We may expand Psi in a power series. We need only keep terms of order epsilon. This implies keeping second-order terms in eta. The term         


may be replaced by


because the error is of higher order than epsilon. Expanding the left-hand side to first order in epsilon  and the right-hand side to  first order in epsilon and second order in eta, we obtain (4-6)     

psi(x,t)+epsilon*diff(psi(x,t),t) = Int(`1/A`*exp(1/2*i*m*eta^2/epsilon/hq)*(1-i*epsilon/hq*V(x,t))*(psi(x,t)+eta*diff(psi(x,t),x)+1/2*eta^2*diff(psi(x,t),`$`(x,2))),eta = -infinity .. infinity)

If we take the leading term on the right-hand side, we have the quantity


multiplied by the integral (4-7)

`1/A`*Int(exp(1/2*i*m*eta^2/h/epsilon),eta = -infinity .. infinity) = `1/A`*2^(1/2)*(Pi*i*hq*epsilon/m)^(1/2)

On the left-hand side we just have psi(x,t). In order  that both sides agree in the limit epsilon approaches 0, it is necessary that A  be so chosen that the expression of Eq. (4-7) equals 1. That is (4-8),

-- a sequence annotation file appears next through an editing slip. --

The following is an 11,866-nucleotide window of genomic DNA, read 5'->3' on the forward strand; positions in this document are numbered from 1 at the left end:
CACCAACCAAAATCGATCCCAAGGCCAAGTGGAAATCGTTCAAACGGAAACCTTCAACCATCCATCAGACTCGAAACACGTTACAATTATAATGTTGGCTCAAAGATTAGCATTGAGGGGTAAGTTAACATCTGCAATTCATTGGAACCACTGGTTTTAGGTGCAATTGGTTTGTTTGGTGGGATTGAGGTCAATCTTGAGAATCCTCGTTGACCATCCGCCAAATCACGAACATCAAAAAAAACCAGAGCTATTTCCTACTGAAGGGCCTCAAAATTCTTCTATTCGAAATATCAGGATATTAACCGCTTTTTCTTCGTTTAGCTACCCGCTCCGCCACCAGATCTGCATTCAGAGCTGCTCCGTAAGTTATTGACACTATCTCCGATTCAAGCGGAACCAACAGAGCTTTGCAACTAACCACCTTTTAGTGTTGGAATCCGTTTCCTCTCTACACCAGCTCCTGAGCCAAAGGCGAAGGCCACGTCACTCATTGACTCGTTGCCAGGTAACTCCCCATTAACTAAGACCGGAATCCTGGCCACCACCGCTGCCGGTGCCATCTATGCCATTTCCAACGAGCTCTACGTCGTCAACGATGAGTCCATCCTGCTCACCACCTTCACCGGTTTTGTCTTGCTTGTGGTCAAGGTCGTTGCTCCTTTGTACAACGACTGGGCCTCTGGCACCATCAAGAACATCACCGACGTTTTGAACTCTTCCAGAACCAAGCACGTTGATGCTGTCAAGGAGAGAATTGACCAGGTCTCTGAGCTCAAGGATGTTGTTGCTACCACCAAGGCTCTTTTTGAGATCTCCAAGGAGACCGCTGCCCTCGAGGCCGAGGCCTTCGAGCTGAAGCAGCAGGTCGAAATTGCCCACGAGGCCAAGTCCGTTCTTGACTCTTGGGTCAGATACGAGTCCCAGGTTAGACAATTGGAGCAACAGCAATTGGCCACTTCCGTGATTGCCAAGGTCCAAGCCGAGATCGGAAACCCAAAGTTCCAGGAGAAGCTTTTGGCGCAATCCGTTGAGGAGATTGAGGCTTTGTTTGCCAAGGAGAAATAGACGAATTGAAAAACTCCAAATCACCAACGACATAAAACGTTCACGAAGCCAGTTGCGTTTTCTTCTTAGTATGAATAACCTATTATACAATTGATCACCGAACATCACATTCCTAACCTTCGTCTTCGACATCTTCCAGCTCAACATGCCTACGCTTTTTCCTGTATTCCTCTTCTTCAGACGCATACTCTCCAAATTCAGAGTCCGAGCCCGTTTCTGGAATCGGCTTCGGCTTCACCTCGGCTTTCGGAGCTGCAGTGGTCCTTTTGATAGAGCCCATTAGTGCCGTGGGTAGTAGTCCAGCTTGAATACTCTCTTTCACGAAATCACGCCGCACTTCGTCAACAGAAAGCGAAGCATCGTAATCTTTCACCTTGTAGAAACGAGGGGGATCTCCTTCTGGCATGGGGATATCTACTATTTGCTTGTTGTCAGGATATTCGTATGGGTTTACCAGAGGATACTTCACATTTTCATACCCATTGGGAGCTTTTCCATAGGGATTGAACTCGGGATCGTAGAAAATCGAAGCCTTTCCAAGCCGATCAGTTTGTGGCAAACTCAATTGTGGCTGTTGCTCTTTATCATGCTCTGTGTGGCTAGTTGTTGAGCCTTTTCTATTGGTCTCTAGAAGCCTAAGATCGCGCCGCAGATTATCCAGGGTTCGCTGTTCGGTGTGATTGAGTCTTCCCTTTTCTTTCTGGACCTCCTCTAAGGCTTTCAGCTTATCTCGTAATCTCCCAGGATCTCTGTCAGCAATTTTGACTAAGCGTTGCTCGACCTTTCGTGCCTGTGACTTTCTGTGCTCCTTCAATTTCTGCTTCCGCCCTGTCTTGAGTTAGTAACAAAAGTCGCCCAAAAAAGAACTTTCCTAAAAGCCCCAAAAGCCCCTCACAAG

A = 2^(1/2)*(1/m*h*epsilon*Pi*i)^(1/2)

[...]. This is a way of obtaining the quantity A in more complicated problems also. The A must be so chosen that the equation is correct to zero order in epsilon. Otherwise, no limit will exist as epsilon approaches 0 in the original path integral.

In order to evaluate the right-hand side of Eq. (4-6), we shall have to use two integrals  (4-9)  

Int(exp(1/2*i*m*eta^2/h/epsilon)*eta,eta = -infinity .. infinity) = 0

and (4-10)

1/A*Int(exp(1/2*i*m*eta^2/h/epsilon)*eta^2,eta = -infinity .. infinity) = i*hq*epsilon/m

Writing out the right-hand side of Eq. (4-6) gives (4-11)

psi(x,t)+epsilon*diff(psi(x,t),t) = psi(x,t)-i*epsilon/hq*V(x,t)*psi(x,t)-1/2*hq*epsilon/i/m*diff(psi(x,t),`$`(x,2))

This will be true to order epsilon if psi satisfies the differential equation (4-12)   

-hq/i*diff(psi(x,t),t) = -1/2*hq^2/m*diff(psi(x,t),`$`(x,2))+V(x,t)*psi(x,t)

This is the Schrödinger equation for our problem of a particle moving in one dimension. Corresponding equations in more complicated situations can be worked out in the same way.